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December 2005

by T.K. Small

It would almost be cliché to write a column offering the usual heartfelt sympathies to the recent victims of Hurricane Katrina. Certainly everyone has been moved by the scenes of devastation and despair, and has contributed to the recovery effort in some way. Beyond assisting people in the Gulf Region with donations and prayers, there are some important lessons about disaster preparedness that people with disabilities must understand.

The Disability Community needs to get involved with all levels of disaster preparedness planning. Whether it is the city, state or federal Government, there are (or should be) plans for responding to disasters either natural or manmade. Part of any official disaster plan must deal with people with disabilities. If the official recommendation is for citizens to evacuate, and the Government is providing transportation, are the vehicles accessible? A person that uses a wheelchair is more likely to ask this question than an able-bodied person. Also, people generally are unaware of the poverty that most people with disabilities experience. Allowing and encouraging people to stockpile medications and supplies would help people survive a disaster. Although it would cost Medicaid and insurance companies some money, it is definitely a worthwhile expense and should be part of disaster preparedness in New York State. When we are part of the planning process, we are more likely to get a better result.

We also need to hold public officials accountable for the failure of disaster plan development and the failures of how they respond in the midst of a crisis. It is not acceptable that in one nursing home alone in New Orleans, more than 30 people perished because they were not evacuated. Last year in July, 2004, President Bush signed Executive Order 13347 which mandated that the Department of Homeland Security create an Interagency Coordinating Council on Emergency Preparedness and Individuals with Disabilities (see Somehow I don't think that the promise of Executive Order 13347 has been fulfilled when it is discovered that a large percentage of the those who lost their lives had some form of disability.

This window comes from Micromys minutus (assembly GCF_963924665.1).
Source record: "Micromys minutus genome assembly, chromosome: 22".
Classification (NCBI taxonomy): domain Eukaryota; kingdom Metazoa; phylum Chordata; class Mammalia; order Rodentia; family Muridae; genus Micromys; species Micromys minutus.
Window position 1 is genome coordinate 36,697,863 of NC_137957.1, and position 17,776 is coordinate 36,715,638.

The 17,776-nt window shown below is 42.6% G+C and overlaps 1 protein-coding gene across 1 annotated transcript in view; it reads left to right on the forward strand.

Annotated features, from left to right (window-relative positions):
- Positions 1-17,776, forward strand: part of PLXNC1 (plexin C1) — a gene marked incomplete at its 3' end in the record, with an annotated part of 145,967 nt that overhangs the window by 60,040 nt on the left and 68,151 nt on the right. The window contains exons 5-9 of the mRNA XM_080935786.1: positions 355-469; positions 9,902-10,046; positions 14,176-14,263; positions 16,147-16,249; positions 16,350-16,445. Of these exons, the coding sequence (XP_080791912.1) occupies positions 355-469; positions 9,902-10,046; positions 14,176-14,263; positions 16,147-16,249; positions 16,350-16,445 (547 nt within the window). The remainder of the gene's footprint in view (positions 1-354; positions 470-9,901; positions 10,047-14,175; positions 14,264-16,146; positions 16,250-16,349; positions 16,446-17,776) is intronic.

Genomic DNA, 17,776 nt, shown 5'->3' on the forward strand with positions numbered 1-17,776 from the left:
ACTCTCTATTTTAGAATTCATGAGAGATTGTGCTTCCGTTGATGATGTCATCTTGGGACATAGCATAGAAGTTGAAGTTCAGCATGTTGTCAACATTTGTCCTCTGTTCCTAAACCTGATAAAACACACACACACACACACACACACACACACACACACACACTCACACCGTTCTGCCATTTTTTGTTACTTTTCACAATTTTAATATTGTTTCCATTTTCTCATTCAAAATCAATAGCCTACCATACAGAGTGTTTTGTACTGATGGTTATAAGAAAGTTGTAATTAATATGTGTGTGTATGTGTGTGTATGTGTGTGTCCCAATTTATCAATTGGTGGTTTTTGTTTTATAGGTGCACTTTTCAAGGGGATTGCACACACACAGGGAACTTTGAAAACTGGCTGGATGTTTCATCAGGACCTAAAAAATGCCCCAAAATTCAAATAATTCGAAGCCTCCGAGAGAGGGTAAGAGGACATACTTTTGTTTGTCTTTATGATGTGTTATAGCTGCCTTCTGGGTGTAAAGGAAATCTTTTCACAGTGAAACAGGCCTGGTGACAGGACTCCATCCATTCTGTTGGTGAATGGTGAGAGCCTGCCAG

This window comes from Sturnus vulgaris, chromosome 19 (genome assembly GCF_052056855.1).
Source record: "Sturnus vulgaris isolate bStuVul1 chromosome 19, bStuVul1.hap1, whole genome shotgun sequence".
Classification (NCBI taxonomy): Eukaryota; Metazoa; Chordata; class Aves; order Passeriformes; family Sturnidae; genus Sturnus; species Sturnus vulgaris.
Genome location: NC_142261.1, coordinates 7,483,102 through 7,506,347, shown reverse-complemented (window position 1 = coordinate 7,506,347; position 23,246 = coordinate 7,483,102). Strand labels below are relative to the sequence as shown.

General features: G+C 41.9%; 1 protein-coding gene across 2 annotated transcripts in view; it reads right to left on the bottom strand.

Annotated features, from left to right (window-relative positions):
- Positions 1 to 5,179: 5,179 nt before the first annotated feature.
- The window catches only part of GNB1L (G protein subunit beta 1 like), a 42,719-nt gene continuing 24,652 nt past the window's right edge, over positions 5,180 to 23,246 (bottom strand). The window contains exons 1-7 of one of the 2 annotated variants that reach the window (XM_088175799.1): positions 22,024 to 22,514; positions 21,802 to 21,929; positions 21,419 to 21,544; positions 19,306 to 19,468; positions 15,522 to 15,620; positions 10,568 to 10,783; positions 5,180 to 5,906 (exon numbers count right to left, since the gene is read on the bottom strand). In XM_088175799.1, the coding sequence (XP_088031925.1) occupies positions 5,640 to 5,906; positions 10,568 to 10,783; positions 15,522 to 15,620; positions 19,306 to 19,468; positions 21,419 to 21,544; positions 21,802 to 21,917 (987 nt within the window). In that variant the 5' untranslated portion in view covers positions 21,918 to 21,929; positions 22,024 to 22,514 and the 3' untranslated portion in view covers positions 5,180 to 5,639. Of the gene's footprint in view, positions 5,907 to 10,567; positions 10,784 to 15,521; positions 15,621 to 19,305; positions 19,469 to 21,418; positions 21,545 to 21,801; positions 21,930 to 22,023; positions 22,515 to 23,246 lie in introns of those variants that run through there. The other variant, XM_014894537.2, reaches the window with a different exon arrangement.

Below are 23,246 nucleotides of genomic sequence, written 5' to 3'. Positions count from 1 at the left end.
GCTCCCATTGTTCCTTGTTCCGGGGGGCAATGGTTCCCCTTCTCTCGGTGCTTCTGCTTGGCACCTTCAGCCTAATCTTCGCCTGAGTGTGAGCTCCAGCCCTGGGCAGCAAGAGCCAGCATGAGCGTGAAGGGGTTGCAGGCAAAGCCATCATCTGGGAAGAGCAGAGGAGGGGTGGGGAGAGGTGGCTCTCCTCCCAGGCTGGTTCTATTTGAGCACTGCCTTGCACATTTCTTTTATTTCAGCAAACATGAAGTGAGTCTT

Probably the most important lesson of Hurricane Katrina is that we must take more personal responsibility for our own safety. Regardless of what comprehensive disaster plans that the Government may have prepared, when the crisis hits, anything can happen. As one NYC official told me "When buildings are falling, all bets are off."

For our community, even under the best circumstances, transportation is difficult. In the middle of a disaster it is possible that you will get stuck wherever you are for a couple of days. In locations where you spend most of your time, you should gather the things you will need to survive. During the blackout two years ago, my telephone didn't work and I didn't have any water. Now I have a telephone that works without electricity and I always keep bottled water on hand. Perhaps I should make this recommendation to FEMA.

Editor's Note: Everyone, disabled or not, is also advised to keep an ICE entry (under ICE) in your cell phone. ICE stands for In Case of Emergency. Put there the several numbers you would want people to contact should anything happen to you: such as your family member, your doctor, your friend. You should also keep an ICE card in your wallet.